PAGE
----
Margaret Haig Thomas, Viscountess Rhondda, denied seat in House of Lords
Viscountess Rhondda was a hereditary woman peer, denied the opportunity to sit in the House of lords after the case before the Lords Committee for Privileges. She had served in a government post as Director of Women's Department of the Ministry of National Service, and in 1921 had founded the Six Point Group, pushing for women's equality in six areas- politics, occupations, morals, socially, economics, and legal.
Ivy Williams first woman to be called to the English Bar
The Law Journal in 1922 called Ivy’s call to the bar ‘one of the most memorable days in the long annals of the legal profession’. She was the first woman to receive a Doctorate of Civil Laws and the first woman to teach law at an English University.
Carrie Morrison, Maud Crofts, Mary Pickup and Mary Sykes first women to pass the Law Society examinations.
On 18th December, Carrie Morrison became the first woman to be admitted as a solicitor in England. For women who did not have fathers or husbands who were lawyers it was often financially impossible for them to get articles. Mary Sykes followed her, becoming the second female solicitor and went on to be a Justice […]
Matrimonial Causes Act
This meant that women could also appeal for divorce on the sole basis of adultery; previously only men could make this claim.
Mary Dorothea Heron first female Irish Solicitor
She worked at her uncle's firm in Belfast until 1946, mainly doing probate work.
Ethel Mary Colman first female Lord Mayor in England
She was elected for the role by the aldermen of Norwich. She was the daughter of Jeremiah J. Colman, a mustard manufacturer, who had also been mayor. Ethel was also on of the first women deacons at Princes' Street. Her sister firmly believed in women taking public roles, and her other sister Miss Helen Colman acted as her Lady Mayoress, believing firmly in education for all, and supporting women's suffrage.
Agnes Twiston Hughes first female solicitor to qualify in Wales
She joined her father's practice, founded in 1903. In 1949 she became the sole principal of J W Hughes & Co, and practised until 1961.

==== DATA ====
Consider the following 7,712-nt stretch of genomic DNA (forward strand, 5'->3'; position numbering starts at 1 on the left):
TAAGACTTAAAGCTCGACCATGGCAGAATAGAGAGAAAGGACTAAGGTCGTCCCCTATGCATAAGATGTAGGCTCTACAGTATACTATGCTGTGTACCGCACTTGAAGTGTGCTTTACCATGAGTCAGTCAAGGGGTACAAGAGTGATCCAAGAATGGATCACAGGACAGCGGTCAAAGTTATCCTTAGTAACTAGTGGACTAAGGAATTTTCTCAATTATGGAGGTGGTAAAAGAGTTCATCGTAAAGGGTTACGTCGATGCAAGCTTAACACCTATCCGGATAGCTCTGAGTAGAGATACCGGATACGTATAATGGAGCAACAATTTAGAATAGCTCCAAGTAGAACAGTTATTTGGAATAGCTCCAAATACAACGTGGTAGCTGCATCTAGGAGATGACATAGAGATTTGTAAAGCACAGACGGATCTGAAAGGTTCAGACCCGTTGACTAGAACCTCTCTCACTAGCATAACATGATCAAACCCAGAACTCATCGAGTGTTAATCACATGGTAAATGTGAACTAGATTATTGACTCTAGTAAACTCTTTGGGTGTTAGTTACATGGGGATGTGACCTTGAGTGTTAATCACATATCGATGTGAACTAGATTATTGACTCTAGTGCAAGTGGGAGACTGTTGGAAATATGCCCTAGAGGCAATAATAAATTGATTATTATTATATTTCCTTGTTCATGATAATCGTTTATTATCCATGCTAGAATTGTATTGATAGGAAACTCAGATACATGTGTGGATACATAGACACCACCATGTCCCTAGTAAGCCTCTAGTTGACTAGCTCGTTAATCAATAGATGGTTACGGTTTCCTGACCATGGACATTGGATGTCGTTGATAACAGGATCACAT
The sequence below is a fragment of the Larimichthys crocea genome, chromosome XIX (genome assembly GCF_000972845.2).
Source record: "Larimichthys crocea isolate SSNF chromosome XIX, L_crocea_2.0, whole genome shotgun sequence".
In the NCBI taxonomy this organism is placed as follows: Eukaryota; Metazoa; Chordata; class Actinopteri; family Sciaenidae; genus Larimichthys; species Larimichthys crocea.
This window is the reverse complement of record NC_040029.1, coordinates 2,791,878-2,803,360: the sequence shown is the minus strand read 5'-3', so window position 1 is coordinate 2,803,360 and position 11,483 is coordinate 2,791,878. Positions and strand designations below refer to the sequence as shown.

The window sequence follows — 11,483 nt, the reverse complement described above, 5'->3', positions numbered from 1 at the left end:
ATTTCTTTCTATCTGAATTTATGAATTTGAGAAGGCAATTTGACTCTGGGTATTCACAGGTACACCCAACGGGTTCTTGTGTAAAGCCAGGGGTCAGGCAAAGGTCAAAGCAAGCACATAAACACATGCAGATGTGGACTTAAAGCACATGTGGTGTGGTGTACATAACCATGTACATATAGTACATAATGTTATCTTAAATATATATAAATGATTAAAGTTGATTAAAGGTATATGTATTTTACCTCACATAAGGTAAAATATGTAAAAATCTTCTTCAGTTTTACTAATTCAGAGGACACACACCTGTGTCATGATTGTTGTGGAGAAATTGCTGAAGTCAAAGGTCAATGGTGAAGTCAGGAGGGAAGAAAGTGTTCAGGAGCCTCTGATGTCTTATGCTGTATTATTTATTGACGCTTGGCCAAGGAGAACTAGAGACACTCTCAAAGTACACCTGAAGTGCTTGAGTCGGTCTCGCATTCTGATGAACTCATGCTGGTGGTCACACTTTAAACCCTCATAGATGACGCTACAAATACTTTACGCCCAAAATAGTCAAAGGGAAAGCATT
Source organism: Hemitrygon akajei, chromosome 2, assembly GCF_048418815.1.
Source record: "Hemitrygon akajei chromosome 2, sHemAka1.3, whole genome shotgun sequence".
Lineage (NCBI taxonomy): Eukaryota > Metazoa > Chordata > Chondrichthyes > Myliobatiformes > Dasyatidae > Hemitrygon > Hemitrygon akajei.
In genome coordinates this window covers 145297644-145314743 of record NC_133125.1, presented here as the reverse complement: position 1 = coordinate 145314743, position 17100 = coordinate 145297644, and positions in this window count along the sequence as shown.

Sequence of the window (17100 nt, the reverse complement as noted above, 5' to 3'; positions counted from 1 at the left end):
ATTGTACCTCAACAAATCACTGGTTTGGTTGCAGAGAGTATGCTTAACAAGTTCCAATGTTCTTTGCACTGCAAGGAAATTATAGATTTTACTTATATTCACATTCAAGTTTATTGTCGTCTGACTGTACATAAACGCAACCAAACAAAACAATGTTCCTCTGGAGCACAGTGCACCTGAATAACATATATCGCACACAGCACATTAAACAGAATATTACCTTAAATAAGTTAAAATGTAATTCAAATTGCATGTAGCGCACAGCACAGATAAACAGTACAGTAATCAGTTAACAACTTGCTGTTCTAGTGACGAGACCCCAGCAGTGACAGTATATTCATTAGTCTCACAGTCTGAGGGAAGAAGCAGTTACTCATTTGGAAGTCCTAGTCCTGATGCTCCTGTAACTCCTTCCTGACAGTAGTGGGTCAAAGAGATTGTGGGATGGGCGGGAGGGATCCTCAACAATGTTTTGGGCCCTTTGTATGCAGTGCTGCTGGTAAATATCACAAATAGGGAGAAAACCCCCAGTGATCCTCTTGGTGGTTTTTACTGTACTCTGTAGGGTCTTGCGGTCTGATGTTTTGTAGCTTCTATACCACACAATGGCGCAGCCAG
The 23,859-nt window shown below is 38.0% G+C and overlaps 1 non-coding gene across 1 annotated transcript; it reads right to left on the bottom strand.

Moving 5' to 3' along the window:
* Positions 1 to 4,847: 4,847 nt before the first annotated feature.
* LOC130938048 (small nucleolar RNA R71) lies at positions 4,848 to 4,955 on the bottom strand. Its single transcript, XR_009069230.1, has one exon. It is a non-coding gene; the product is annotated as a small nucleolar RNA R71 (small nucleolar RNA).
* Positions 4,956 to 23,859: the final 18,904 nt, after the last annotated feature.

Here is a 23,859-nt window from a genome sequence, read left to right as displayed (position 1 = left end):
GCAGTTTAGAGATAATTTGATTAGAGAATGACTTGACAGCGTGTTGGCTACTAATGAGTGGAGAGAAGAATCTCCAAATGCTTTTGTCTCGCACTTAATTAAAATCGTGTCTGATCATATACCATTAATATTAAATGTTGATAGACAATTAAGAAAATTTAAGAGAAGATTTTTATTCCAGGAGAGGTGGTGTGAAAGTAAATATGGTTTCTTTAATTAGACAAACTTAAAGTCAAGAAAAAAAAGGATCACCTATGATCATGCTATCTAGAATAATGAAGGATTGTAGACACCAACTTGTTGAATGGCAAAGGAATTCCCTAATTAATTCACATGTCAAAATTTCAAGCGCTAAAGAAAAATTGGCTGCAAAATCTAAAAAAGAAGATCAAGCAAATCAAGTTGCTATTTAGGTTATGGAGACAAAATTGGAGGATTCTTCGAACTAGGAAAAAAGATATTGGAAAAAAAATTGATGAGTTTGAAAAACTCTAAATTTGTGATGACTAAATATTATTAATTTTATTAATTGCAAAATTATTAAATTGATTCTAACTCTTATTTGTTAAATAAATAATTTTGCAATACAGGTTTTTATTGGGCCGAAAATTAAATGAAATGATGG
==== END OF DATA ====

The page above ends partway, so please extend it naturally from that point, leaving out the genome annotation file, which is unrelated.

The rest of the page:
Margaret Kidd called to the Faculty of Advocates, the Scottish bar, becoming its first female member.
As well as being the first female member of the faculty of Advocates, and remained the only female advocate for 26 years, until she was joined by Isabel Sinclair. She was also the first female advocate to appear before the House of Lords and before a parliamentary select committee. The ladies robing room was situated opposite the condemned cell, and hot water was only put in after the second world war.
Helena Normanton became first married British woman to be issued a passport in her maiden name.
She preserved her maiden name for professional reasons, believing that men and women should keep their money and property separate. In this year she was also the first female counsel in a case at the Old Bailey. Helen went on to become the first woman to obtain a divorce for her client, the first woman to lead the prosecution in a murder trial, and the first woman to conduct a trial in America.
Edith Berthen joins firm as one of first women to qualify as a solicitor (Hill Dickinson)
In 2010, Hill Dickinson was ranked as the sixth most female-friendly firm.
Margaret Bondfield became the first woman to be appointed to the cabinet, serving in Ramsay MacDonald's Labour government. Margaret was also the first female privy counsellor, and had been the first woman to chair the General Council of the Trades Union Congress.
Frances Moran became the first female Regius Professor of Laws in Ireland
The Regius Professorship of Laws was founded in 1668 and is one of the oldest chairs at Trinity College Dublin. She was called to the Bar in 1924 and took silk in 1941. She was the guest of the Sydney University Women Graduates' Association in 1953
Dame Rose Heilbron was the first woman to lead an English murder case.
She defended Merseyside gangster George Kelly. Later in the year she appeared against another female barrister, Eileen MacDonald, the first case in which two women barristers had appeared on opposite sides of the case.
Dame Rose Heilbron and Helena Normanton became the first two women to receive King’s Counsel at the English Bar.
Rose Heilbron was just 34 when she made silk.
Dame Rose Heilbron became first appointed woman Recorder (Burnley)
Dame Elizabeth Lane appointed first female judge in the County Court.
She was called to the bar in 1940 at Inner Temple, and became the third female King’s Counsel in 1950. She appeared in the official calendar as 'Mr. Commissioner, Elizabeth Kathleen Lane QC.'
Eileen Kennedy appointed the first female judge in Ireland
There were said to be court rooms full of people who had come to witness the novelty of a female judge. Judge Eileen Kennedy also created another precedent by being the first female to sit in a court with her head uncovered. Judge Mary Kotsonouris, a solicitor's apprentice at the time, remembers the 'frisson of excitement at such daring'.
Elizabeth Lane appointed High Court judge, the first woman to achieve this position.